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2016: One of the worst years ever for the Venezuelan Health sector

By Pietro Dionisio
on January 8, 2017

A dramatic 2016 is finally over. In Venezuela, the year brought with it sinking health and social indicators, and 2017 does not bode well either. Previously-eradicated diseases such as malaria and diphtheria have resurfaced. Maternal and pediatric healthcare services are steadily collapsing, and malnourishment among children is on the rise. The Maduro administration is trying to mask numbers, but leaked media reports have made public a real humanitarian crisis.

The year 2016 left in its wake an economic and political crisis in Venezuela which shows no signs of abating. Between 2015 and 2016, the GDP of the country went down by 18% and inflation is expected to exceed 1600% in 2017. The IMF predicts that the country’s economy will shrink by a further 6% in 2017. These are some of are the worst figures in the world, with the exception of Syria, and there’s no data for Syria.

Social programs such as “Barrio Adentro Mission”, a program seeking to provide comprehensive publicly funded health care, dental care, and sports training to poor and marginalized communities, are almost not working. The reasons for this can be many, ranging from the government’s dependency on unstable oil revenues to fund them, to highly centralized and politicized administrative practices, to inadequate training of the health care providers serving low-income areas. In addition, the program may be hampered by the protracted political stalemate between President Nicolás Maduro and the Venezuelan opposition and the failure of the Maduro regime to acknowledge the worsening health and nutrition indicators.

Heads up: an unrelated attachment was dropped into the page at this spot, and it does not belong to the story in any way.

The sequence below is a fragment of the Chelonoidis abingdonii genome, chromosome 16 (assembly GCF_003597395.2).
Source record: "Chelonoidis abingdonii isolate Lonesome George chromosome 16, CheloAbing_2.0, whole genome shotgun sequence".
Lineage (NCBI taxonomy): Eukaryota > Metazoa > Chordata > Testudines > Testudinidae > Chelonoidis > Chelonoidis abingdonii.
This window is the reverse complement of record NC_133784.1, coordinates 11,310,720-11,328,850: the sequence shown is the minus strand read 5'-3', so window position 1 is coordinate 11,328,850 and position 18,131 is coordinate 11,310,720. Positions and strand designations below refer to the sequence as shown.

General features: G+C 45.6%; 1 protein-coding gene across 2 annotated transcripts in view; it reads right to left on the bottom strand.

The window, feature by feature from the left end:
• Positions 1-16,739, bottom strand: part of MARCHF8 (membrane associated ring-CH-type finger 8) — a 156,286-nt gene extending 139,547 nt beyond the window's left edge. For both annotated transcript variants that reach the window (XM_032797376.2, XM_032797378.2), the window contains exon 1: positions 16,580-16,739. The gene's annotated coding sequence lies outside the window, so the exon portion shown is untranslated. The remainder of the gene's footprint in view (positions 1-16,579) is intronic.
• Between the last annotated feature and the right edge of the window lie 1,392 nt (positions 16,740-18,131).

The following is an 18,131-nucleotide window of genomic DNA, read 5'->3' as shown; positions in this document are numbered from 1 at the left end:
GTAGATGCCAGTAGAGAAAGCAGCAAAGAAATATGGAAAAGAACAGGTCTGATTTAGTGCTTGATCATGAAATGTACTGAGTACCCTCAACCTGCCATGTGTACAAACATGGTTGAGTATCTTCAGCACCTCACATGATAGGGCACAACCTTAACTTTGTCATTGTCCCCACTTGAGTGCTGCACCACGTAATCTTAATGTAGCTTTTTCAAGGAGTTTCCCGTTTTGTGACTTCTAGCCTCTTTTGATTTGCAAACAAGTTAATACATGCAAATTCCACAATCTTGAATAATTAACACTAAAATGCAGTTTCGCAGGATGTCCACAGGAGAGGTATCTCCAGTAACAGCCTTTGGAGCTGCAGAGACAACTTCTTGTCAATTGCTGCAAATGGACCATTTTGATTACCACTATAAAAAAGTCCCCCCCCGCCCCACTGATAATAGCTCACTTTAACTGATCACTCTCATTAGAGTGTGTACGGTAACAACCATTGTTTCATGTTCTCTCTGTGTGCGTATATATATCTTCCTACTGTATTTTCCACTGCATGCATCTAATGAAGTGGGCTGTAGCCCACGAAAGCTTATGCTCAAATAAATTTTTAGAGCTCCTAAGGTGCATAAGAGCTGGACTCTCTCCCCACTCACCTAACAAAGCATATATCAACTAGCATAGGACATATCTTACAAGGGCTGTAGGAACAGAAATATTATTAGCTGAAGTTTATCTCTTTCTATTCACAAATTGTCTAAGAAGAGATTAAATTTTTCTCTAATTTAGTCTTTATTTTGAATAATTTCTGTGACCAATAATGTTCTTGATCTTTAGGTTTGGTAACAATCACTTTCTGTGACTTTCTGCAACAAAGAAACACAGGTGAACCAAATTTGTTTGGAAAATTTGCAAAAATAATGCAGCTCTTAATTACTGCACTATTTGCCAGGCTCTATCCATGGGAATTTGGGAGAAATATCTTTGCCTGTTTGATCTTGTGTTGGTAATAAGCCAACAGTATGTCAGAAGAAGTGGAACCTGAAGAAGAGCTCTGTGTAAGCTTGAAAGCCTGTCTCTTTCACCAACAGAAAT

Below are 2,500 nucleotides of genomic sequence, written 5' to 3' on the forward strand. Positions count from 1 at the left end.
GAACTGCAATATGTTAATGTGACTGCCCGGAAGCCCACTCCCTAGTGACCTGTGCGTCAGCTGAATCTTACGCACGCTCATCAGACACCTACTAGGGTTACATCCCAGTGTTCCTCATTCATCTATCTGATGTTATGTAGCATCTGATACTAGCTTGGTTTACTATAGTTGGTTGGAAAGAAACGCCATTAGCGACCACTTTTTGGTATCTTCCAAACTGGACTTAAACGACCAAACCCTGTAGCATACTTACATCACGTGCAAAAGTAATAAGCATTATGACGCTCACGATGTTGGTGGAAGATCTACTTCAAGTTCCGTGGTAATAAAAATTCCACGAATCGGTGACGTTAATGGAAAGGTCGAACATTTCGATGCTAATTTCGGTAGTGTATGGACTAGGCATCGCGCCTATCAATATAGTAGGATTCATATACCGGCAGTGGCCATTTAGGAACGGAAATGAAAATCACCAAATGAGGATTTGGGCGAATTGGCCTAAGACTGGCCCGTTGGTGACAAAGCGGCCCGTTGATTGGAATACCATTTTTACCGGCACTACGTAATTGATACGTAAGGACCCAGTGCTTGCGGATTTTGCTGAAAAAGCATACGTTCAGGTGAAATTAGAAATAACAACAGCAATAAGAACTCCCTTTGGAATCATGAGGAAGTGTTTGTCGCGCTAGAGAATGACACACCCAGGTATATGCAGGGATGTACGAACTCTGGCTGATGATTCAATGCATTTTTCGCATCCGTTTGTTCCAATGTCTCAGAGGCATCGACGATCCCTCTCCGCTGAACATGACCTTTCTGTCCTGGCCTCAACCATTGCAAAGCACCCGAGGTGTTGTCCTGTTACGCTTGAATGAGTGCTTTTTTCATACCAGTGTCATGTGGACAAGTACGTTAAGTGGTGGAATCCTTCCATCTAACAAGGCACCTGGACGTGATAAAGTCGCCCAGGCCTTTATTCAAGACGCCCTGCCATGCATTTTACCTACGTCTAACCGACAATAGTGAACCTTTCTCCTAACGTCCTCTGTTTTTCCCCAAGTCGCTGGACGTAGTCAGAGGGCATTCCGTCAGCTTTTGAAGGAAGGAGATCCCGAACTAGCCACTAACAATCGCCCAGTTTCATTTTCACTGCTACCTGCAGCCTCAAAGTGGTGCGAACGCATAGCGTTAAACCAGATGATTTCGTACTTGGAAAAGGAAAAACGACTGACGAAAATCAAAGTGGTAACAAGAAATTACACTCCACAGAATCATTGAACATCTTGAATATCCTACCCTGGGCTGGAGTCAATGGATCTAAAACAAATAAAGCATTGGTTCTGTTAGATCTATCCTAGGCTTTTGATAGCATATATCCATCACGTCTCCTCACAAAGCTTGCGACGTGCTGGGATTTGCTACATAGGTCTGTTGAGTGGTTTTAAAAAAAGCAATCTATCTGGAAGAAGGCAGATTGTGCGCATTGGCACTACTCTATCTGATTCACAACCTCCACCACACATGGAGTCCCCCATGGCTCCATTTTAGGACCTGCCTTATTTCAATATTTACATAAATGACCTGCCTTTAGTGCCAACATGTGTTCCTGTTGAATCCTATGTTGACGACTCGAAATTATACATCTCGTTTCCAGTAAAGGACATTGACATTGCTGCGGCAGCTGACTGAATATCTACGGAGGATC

Every day the situation becomes more unsustainable. In response, more and more Venezuelans have decided their future is brighter outside of the country, resulting in an increased exodus of citizens. This could also be, in part, driven by the August reopening of the border with Colombia, which the Venezuelan government had closed two years before due to alleged security concerns. The collapse of oil prices has severely limited the country’s ability to pay for imports, causing shortages of basic household goods and impairing social services, including health services which are barely functional. By 2016, the country’s public hospitals faced shortages of medicines, basic equipment and even food shortages. Lack of electricity and radiology materials impaired the delivery of basic health services and more specialized services such as cancer treatment. It also resulted in higher out of pocket (OOPs) expenditure and the growth of the black market. If this isn’t bad enough, the poor conditions are encouraging qualified medical professionals to immigrate – approximately 15,000 doctors have already left the country between 2015 and 2016.